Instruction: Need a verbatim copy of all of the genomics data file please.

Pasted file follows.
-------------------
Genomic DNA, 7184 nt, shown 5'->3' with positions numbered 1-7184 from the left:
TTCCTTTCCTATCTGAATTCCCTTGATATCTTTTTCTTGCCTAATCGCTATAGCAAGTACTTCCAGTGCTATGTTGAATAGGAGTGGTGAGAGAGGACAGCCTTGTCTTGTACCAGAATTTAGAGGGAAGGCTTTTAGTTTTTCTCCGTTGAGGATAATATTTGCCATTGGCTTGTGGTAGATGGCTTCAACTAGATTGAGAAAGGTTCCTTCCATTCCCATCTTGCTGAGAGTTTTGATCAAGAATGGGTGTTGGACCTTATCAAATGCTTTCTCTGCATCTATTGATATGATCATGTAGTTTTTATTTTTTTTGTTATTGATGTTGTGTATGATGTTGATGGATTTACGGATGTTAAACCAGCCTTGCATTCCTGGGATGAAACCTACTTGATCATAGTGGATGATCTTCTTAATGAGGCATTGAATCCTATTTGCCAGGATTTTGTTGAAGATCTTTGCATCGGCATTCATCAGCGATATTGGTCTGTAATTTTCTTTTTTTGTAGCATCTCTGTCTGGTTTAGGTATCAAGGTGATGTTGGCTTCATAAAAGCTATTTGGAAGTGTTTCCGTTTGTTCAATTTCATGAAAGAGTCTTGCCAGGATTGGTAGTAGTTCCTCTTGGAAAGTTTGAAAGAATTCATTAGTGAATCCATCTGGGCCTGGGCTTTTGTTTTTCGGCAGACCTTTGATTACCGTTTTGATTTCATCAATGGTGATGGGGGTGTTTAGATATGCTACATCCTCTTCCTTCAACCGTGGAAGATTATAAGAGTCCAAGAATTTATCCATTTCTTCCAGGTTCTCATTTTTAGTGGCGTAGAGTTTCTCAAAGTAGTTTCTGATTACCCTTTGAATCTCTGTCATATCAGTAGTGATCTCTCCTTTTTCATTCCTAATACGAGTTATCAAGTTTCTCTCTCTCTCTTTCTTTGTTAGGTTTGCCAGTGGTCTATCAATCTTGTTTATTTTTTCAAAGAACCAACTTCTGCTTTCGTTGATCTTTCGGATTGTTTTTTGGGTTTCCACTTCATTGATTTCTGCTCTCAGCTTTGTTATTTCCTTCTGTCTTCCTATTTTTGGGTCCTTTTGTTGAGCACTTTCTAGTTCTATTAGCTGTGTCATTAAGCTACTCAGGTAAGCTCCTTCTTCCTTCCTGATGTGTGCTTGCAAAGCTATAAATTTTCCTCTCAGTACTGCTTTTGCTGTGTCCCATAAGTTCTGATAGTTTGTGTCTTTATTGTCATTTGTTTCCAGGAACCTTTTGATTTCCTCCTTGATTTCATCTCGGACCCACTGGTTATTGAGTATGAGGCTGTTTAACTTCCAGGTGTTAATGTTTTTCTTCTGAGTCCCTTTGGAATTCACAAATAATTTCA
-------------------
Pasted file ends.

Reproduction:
Genomic DNA, 7184 nt, shown 5'->3' with positions numbered 1-7184 from the left:
TTCCTTTCCTATCTGAATTCCCTTGATATCTTTTTCTTGCCTAATCGCTATAGCAAGTACTTCCAGTGCTATGTTGAATAGGAGTGGTGAGAGAGGACAGCCTTGTCTTGTACCAGAATTTAGAGGGAAGGCTTTTAGTTTTTCTCCGTTGAGGATAATATTTGCCATTGGCTTGTGGTAGATGGCTTCAACTAGATTGAGAAAGGTTCCTTCCATTCCCATCTTGCTGAGAGTTTTGATCAAGAATGGGTGTTGGACCTTATCAAATGCTTTCTCTGCATCTATTGATATGATCATGTAGTTTTTATTTTTTTTGTTATTGATGTTGTGTATGATGTTGATGGATTTACGGATGTTAAACCAGCCTTGCATTCCTGGGATGAAACCTACTTGATCATAGTGGATGATCTTCTTAATGAGGCATTGAATCCTATTTGCCAGGATTTTGTTGAAGATCTTTGCATCGGCATTCATCAGCGATATTGGTCTGTAATTTTCTTTTTTTGTAGCATCTCTGTCTGGTTTAGGTATCAAGGTGATGTTGGCTTCATAAAAGCTATTTGGAAGTGTTTCCGTTTGTTCAATTTCATGAAAGAGTCTTGCCAGGATTGGTAGTAGTTCCTCTTGGAAAGTTTGAAAGAATTCATTAGTGAATCCATCTGGGCCTGGGCTTTTGTTTTTCGGCAGACCTTTGATTACCGTTTTGATTTCATCAATGGTGATGGGGGTGTTTAGATATGCTACATCCTCTTCCTTCAACCGTGGAAGATTATAAGAGTCCAAGAATTTATCCATTTCTTCCAGGTTCTCATTTTTAGTGGCGTAGAGTTTCTCAAAGTAGTTTCTGATTACCCTTTGAATCTCTGTCATATCAGTAGTGATCTCTCCTTTTTCATTCCTAATACGAGTTATCAAGTTTCTCTCTCTCTCTTTCTTTGTTAGGTTTGCCAGTGGTCTATCAATCTTGTTTATTTTTTCAAAGAACCAACTTCTGCTTTCGTTGATCTTTCGGATTGTTTTTTGGGTTTCCACTTCATTGATTTCTGCTCTCAGCTTTGTTATTTCCTTCTGTCTTCCTATTTTTGGGTCCTTTTGTTGAGCACTTTCTAGTTCTATTAGCTGTGTCATTAAGCTACTCAGGTAAGCTCCTTCTTCCTTCCTGATGTGTGCTTGCAAAGCTATAAATTTTCCTCTCAGTACTGCTTTTGCTGTGTCCCATAAGTTCTGATAGTTTGTGTCTTTATTGTCATTTGTTTCCAGGAACCTTTTGATTTCCTCCTTGATTTCATCTCGGACCCACTGGTTATTGAGTATGAGGCTGTTTAACTTCCAGGTGTTAATGTTTTTCTTCTGAGTCCCTTTGGAATTCACAAATAATTTCA